Yeah, that's how I felt about it too.

Books I Read: The Lightning Thief by Rick Riordan

Title: The Lightning Thief
Author: Rick Riordan
Genre: MG Fantasy
Published: 2005
My Content Rating: PG for action scenes
Cliffhanger Ending: No

Summer after 6th grade, Percy Jackson learns that the Greek gods are real, alive, and one of them is his father. Oh, and half the Greek pantheon is trying to kill him because they think he stole Zeus's master lightning bolt. So, not the best summer of his life.

What I loved about this book (in list form, cuz I'm feeling lazy today):
  • It's funny.
  • Exciting action.
  • The plot is nice and twisty, even after seeing the movie.
  • Speaking of which, it is much better than the movie.*
  • The world-building is pretty clever.**
The only thing I didn't like so much was the scenes at Camp Half-Blood felt too much like Harry Potter to me (it didn't help that the brave, muggle-raised protagonist befriended the school's camp's smartest girl). But once they got on their quest, that didn't bother me so much.

I'm not a "Greek mythology! Love it!" kind of guy (I prefer Eastern mythology, which I'm less familiar with). But if you are gonna revisit the Greek stories, Rick Riordan figured out a really great way to do it.

Have you read this book? What did you think?


* Seriously, it was like Hollywood used all the boring, irrelevant parts and cut all the interesting stuff that made sense.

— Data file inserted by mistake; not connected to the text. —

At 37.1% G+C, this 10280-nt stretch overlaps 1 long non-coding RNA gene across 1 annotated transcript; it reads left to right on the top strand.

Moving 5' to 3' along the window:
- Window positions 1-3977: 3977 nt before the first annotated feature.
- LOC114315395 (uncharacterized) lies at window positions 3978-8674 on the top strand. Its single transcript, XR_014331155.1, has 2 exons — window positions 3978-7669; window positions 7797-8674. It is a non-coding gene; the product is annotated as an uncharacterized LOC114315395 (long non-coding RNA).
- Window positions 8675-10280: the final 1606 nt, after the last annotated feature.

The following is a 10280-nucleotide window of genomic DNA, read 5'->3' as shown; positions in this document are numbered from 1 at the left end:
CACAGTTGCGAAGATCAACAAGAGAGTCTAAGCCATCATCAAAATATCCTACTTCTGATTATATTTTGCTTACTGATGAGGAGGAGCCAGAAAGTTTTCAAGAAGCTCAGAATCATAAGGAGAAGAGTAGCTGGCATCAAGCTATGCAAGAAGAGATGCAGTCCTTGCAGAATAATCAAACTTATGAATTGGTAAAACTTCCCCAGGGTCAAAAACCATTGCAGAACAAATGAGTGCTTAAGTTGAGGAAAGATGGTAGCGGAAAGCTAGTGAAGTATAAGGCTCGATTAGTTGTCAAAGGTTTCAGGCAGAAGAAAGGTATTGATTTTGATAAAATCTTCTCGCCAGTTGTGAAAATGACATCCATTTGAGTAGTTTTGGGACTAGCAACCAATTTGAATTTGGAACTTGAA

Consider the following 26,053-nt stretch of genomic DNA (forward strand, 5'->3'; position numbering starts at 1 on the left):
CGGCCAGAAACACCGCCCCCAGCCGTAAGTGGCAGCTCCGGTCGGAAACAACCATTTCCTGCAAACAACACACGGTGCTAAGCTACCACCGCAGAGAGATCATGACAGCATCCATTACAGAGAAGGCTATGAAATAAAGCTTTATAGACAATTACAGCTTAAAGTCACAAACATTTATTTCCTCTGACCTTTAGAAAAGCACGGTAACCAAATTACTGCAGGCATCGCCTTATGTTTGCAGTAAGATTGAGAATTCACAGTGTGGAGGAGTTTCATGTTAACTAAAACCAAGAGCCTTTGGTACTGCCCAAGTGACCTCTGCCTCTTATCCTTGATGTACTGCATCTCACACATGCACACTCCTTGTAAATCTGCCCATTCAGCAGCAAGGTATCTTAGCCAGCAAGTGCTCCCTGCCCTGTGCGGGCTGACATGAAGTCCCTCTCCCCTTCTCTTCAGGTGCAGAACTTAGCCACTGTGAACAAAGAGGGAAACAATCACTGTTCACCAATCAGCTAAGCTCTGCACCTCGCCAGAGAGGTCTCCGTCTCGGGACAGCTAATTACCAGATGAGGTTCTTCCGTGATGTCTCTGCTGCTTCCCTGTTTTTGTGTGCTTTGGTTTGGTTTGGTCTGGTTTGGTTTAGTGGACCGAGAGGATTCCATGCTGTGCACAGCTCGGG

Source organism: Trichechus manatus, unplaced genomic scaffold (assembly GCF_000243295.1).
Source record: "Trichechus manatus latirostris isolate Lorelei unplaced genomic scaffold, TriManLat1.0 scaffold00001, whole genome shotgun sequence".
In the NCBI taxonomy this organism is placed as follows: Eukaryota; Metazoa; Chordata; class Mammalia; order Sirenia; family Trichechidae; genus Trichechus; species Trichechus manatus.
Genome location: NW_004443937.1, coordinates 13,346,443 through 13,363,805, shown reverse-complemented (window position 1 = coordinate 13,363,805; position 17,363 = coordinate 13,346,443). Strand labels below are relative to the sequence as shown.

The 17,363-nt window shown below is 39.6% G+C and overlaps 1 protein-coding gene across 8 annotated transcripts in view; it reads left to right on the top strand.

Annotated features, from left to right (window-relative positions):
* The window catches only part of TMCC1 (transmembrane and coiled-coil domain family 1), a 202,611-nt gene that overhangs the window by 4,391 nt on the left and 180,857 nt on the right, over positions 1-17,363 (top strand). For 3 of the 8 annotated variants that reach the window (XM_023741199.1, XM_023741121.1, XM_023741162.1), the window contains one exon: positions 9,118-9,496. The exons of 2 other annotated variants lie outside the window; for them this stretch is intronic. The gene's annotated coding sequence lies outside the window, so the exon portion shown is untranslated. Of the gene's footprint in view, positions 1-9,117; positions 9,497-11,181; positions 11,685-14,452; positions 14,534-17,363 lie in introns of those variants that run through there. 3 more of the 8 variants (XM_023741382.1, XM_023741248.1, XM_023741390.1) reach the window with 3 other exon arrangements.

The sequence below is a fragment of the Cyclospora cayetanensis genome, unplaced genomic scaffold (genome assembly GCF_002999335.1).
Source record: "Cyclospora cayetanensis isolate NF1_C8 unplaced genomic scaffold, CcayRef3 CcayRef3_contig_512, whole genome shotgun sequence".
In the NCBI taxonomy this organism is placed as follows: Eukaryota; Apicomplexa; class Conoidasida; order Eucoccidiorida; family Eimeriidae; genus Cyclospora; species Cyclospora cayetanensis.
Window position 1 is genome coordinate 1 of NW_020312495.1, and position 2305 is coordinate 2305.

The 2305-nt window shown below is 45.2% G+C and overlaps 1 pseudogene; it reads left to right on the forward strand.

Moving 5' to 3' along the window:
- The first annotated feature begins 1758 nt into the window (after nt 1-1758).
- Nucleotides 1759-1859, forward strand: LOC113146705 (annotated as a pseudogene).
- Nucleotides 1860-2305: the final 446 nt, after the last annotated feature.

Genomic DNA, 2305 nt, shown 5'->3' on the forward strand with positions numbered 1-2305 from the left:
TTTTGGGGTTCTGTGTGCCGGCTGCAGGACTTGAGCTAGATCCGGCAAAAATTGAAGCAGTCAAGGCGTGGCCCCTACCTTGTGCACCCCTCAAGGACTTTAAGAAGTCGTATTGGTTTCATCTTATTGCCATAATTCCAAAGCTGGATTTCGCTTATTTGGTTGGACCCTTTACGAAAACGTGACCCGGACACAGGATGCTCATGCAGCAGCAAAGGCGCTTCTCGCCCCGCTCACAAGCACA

** The only problem I had with the world-building was how demigods were all dyslexic because they're "genetically predisposed" to read ancient Greek. It's the language geek in me. Sorry, Rick.

Books I Read: The Maze Runner by James Dashner

Title: The Maze Runner
Author: James Dashner
Genre: YA Science Fiction/Dystopian
Published: 2009
My Content Rating: PG-13 for violence
Cliffhanger Ending: YES

Thomas wakes up in a dark elevator with no memories of who he is or what he's doing there. He emerges in the middle of a giant maze, surrounded by boys who have likewise been stripped of his memories. They've spent the last two years trying to escape, while struggling against the creatures that live in the maze. But Thomas is different. Things feel familiar to him, though he doesn't know why. He has to figure it out fast, though, because his arrival -- and the surprise arrival of the first girl the next day -- is about to change everything.

I completely fell in love with the world-building of this book. I mean, shoot, a giant maze with moving walls? What's not to love! And then when you start catching pieces of the mystery behind it all: HOOKED.

The characters made me happy too. They were smart (mostly; see below), brave, and stubborn (in a good way). I wouldn't mind being stuck in a maze with most of these guys.

The one thing that bothered me through most of the book was how slow they were to pick up on things. I didn't like that they seemed to be withholding information from each other, and I didn't like that it sometimes took Thomas a few tries before he remembered/believed something somebody did tell him.

The fact that I'm telling you about the book, however, should tell you just how much more I love the secrets and the world-building. I should be mad, but I'm not (though I do hope they're quicker to pick things up in the sequel), and I'm pretty sure I have to finish this series.

Leviathan Fan Art

This is probably my favorite thing I've ever drawn for Anthdrawlogy, and not just because Scott Westerfeld posted it on his blog.

Okay, yeah, maybe it is because of that.


What's your favorite mythological monster? I think mine's the kraken, but I bet one of you can name one I like even more.

Books I Read: The Knife of Never Letting Go by Patrick Ness

Title: The Knife of Never Letting Go
Author: Patrick Ness
Genre: YA Science Fiction/Dystopian
Published: 2008
My Content Rating: R for violence and effing language (except he doesn't say effing)